A double-beam interference microscope, such as is manufactured by E. Leitz, Wetzlar, A. G., is used. The filament to be tested is immersed in an inert liquid of refractive index nL differing from that of the filament by an amount which produces a maximum displacement of the interference fringes of 0.2 to 0.5 of the distance between adjacent undisplaced fringes. The value of nL is determined with an Abbe refractometer calibrated for sodium D light (for measurements herein it is not corrected for the mercury green light used in the interferometer). The filament is placed in the liquid so that only one of the double beams passes through the filament. The filament is arranged with its axis perpendicular to the undisplaced fringes and to the optical axis of the microscope. The pattern of interference fringes is recorded on T-410 Polaroid film at a magnification of 1000×. Fringe displacements are related to refractive indices and to filament thicknesses, according to the equation:

d/D=(n-n.sub.L)t/λ

where

n is the refractive index of the filament,

λ is the wavelength of the light used (0.546 micron),

d is the fringe displacement,

D is the distance between undisplaced adjacent fringes,

t is the path length of light (i.e., filament thickness) at the point where d is measured. For each fringe displacement, d, measured on the film, a single n and t set applies. In order to solve for the two unknowns, the measurements are made in two liquids, preferably one with higher and one with lower refractive index than the filament according to criteria given above. Thus, for every point across the width of the filament, two sets of data are obtained from which n and t are then calculated.

This procedure is carried out first using polarized light having the electric vector perpendicular to the filament axis, at measuring points 0.05, 0.15, . . . , 0.85, 0.95 of the distance from the center of the filament image to the edge of the filament image. This procedure yields the chord average n⊥ refractive index distribution. The n∥ refractive index distribution is obtained from one additional interference micrograph with the light electric vector polarized parallel to the filament axis (using an appropriate immersion liquid preferably having a refractive index slightly higher than that of the filament). The t (path length) distribution determination in the n⊥ measurement is used for the n∥ determination.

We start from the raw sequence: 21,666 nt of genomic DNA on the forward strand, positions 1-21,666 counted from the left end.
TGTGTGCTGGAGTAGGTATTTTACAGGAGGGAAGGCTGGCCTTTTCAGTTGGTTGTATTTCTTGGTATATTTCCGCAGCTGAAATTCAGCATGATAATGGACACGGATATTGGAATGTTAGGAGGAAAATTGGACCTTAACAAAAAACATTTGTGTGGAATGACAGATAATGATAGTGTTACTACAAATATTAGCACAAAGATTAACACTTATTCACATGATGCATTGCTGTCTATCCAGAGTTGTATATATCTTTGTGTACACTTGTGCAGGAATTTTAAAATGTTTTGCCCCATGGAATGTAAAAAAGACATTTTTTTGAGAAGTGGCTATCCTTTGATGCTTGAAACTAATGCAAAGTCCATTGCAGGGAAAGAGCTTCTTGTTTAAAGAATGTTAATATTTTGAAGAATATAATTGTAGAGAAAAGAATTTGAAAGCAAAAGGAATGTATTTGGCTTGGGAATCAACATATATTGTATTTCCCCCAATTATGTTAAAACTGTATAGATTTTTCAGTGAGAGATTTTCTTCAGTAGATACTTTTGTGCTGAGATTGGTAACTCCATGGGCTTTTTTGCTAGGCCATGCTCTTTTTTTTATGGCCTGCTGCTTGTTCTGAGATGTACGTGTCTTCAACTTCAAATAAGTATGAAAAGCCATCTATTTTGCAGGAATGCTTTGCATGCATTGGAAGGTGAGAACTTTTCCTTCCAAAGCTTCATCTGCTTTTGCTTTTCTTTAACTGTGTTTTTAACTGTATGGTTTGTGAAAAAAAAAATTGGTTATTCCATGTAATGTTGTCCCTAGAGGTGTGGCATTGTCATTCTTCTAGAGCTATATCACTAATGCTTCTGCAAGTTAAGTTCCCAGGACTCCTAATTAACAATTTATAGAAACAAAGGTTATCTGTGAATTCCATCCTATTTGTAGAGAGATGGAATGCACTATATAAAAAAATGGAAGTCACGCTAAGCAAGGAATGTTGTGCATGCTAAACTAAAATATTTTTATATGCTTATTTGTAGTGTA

Birefringence (Δ), by definition is the difference (n∥-n⊥). Differential birefringence (Δ95-5) is then the difference between Δ at the 0.95 point and the 0.05 point on the same side of the filament image. The value of Δ95-5 for a filament is the mean of the two Δ95-5 values obtained on opposite sides of the filament image.

In all of the above calculations, all linear dimensions are in the same units and are converted, where necessary, either to the magnified units of the photograph or to the absolute units of the filament.